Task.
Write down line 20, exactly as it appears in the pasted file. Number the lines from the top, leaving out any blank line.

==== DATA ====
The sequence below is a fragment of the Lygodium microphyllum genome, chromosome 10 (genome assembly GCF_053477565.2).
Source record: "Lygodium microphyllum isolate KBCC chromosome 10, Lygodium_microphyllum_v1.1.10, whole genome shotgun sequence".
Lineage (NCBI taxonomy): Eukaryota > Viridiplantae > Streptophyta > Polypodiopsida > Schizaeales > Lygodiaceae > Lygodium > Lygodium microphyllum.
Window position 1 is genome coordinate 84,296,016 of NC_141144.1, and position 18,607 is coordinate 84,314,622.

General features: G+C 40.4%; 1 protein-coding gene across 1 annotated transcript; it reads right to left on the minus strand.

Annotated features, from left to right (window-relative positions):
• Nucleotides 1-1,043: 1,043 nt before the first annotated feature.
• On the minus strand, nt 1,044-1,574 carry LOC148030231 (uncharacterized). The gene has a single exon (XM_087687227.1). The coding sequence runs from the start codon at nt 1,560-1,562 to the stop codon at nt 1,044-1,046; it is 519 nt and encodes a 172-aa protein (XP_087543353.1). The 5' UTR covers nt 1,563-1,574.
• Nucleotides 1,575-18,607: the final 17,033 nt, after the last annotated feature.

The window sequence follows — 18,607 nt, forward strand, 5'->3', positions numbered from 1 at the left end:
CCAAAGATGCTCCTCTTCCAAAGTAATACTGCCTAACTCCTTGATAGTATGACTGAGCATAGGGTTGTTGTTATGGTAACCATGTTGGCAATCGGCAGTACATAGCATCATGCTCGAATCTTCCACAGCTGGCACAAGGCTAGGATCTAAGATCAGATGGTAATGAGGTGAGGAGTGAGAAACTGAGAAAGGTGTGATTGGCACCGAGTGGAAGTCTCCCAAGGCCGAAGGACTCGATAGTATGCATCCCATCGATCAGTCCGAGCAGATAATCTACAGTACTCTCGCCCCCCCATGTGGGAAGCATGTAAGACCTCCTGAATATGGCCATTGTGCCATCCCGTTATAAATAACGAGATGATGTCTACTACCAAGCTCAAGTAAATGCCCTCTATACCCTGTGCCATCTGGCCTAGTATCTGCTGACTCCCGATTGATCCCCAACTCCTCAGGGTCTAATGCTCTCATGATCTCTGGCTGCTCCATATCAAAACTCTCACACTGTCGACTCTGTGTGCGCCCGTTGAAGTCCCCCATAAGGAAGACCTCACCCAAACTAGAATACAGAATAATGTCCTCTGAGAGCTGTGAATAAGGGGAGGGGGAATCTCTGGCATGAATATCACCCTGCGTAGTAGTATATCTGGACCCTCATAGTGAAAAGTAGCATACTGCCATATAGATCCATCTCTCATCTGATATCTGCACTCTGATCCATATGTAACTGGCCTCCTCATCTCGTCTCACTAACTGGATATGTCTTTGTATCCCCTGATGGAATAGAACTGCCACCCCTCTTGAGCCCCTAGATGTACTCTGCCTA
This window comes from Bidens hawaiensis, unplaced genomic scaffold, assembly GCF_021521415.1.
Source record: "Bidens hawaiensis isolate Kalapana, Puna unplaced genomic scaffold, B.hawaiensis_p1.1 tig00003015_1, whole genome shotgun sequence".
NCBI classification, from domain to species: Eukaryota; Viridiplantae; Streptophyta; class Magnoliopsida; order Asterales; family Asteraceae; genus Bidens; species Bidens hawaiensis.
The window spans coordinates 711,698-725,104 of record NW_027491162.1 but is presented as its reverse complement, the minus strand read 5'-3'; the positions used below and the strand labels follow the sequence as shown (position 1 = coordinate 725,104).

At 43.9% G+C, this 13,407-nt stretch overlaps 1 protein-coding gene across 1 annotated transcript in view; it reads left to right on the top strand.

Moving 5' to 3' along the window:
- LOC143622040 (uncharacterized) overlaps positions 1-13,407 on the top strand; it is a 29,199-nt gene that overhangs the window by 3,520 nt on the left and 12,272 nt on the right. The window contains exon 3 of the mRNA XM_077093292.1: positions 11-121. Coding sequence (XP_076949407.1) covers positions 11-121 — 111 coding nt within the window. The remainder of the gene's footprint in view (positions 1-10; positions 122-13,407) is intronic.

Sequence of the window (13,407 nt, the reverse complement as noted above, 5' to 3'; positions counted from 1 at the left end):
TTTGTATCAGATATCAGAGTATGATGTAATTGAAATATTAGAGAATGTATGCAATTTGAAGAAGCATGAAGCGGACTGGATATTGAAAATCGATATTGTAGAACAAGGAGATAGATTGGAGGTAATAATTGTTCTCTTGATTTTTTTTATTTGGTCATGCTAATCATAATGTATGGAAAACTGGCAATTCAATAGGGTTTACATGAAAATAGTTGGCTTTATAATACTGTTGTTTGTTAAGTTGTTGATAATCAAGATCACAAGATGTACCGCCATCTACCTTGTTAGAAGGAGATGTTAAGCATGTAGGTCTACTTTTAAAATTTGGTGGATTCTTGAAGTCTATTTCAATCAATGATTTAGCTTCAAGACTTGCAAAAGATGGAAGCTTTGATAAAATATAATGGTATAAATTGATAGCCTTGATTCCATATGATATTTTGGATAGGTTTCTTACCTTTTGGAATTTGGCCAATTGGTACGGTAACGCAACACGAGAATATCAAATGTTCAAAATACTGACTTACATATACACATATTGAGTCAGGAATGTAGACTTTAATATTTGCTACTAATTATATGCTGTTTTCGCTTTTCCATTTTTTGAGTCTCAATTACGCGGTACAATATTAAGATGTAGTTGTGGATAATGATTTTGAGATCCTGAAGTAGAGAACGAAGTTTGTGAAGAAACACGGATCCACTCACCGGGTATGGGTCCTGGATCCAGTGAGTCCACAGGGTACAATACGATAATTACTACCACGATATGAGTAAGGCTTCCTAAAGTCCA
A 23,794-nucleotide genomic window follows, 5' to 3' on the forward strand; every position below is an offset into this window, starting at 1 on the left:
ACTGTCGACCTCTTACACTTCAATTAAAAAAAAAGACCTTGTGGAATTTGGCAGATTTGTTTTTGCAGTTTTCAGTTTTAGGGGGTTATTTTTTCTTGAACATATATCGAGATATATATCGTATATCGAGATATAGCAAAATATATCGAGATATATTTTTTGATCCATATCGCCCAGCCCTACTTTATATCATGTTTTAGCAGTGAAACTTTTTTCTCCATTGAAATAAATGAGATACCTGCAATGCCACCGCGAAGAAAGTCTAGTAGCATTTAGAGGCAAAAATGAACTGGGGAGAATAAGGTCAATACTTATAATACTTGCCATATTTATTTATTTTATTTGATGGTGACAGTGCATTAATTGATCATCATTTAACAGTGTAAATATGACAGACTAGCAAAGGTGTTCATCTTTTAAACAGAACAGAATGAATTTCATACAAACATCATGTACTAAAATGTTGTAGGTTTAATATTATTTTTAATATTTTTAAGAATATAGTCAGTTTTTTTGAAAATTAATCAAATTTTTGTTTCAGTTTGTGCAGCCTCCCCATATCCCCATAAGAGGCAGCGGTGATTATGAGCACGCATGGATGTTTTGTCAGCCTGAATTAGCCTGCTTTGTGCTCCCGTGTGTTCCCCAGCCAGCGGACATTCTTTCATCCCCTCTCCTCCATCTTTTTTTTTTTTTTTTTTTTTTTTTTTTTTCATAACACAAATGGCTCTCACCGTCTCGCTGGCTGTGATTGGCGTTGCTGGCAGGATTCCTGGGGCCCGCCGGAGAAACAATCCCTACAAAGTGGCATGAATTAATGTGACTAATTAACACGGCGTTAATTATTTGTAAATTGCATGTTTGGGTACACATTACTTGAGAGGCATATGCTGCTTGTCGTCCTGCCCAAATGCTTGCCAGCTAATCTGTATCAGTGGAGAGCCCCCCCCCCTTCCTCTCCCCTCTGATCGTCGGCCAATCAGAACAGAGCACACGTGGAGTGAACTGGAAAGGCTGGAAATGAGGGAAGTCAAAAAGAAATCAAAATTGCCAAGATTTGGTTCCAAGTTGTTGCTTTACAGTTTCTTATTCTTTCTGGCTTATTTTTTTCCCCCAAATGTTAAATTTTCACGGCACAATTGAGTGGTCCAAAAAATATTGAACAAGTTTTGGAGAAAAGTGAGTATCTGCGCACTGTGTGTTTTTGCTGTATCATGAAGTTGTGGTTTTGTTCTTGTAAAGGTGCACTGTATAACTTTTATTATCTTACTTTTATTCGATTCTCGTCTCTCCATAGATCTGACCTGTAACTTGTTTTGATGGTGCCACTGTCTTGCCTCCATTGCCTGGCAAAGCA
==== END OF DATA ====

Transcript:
TTTGTATCAGATATCAGAGTATGATGTAATTGAAATATTAGAGAATGTATGCAATTTGAAGAAGCATGAAGCGGACTGGATATTGAAAATCGATATTGTAGAACAAGGAGATAGATTGGAGGTAATAATTGTTCTCTTGATTTTTTTTATTTGGTCATGCTAATCATAATGTATGGAAAACTGGCAATTCAATAGGGTTTACATGAAAATAGTTGGCTTTATAATACTGTTGTTTGTTAAGTTGTTGATAATCAAGATCACAAGATGTACCGCCATCTACCTTGTTAGAAGGAGATGTTAAGCATGTAGGTCTACTTTTAAAATTTGGTGGATTCTTGAAGTCTATTTCAATCAATGATTTAGCTTCAAGACTTGCAAAAGATGGAAGCTTTGATAAAATATAATGGTATAAATTGATAGCCTTGATTCCATATGATATTTTGGATAGGTTTCTTACCTTTTGGAATTTGGCCAATTGGTACGGTAACGCAACACGAGAATATCAAATGTTCAAAATACTGACTTACATATACACATATTGAGTCAGGAATGTAGACTTTAATATTTGCTACTAATTATATGCTGTTTTCGCTTTTCCATTTTTTGAGTCTCAATTACGCGGTACAATATTAAGATGTAGTTGTGGATAATGATTTTGAGATCCTGAAGTAGAGAACGAAGTTTGTGAAGAAACACGGATCCACTCACCGGGTATGGGTCCTGGATCCAGTGAGTCCACAGGGTACAATACGATAATTACTACCACGATATGAGTAAGGCTTCCTAAAGTCCA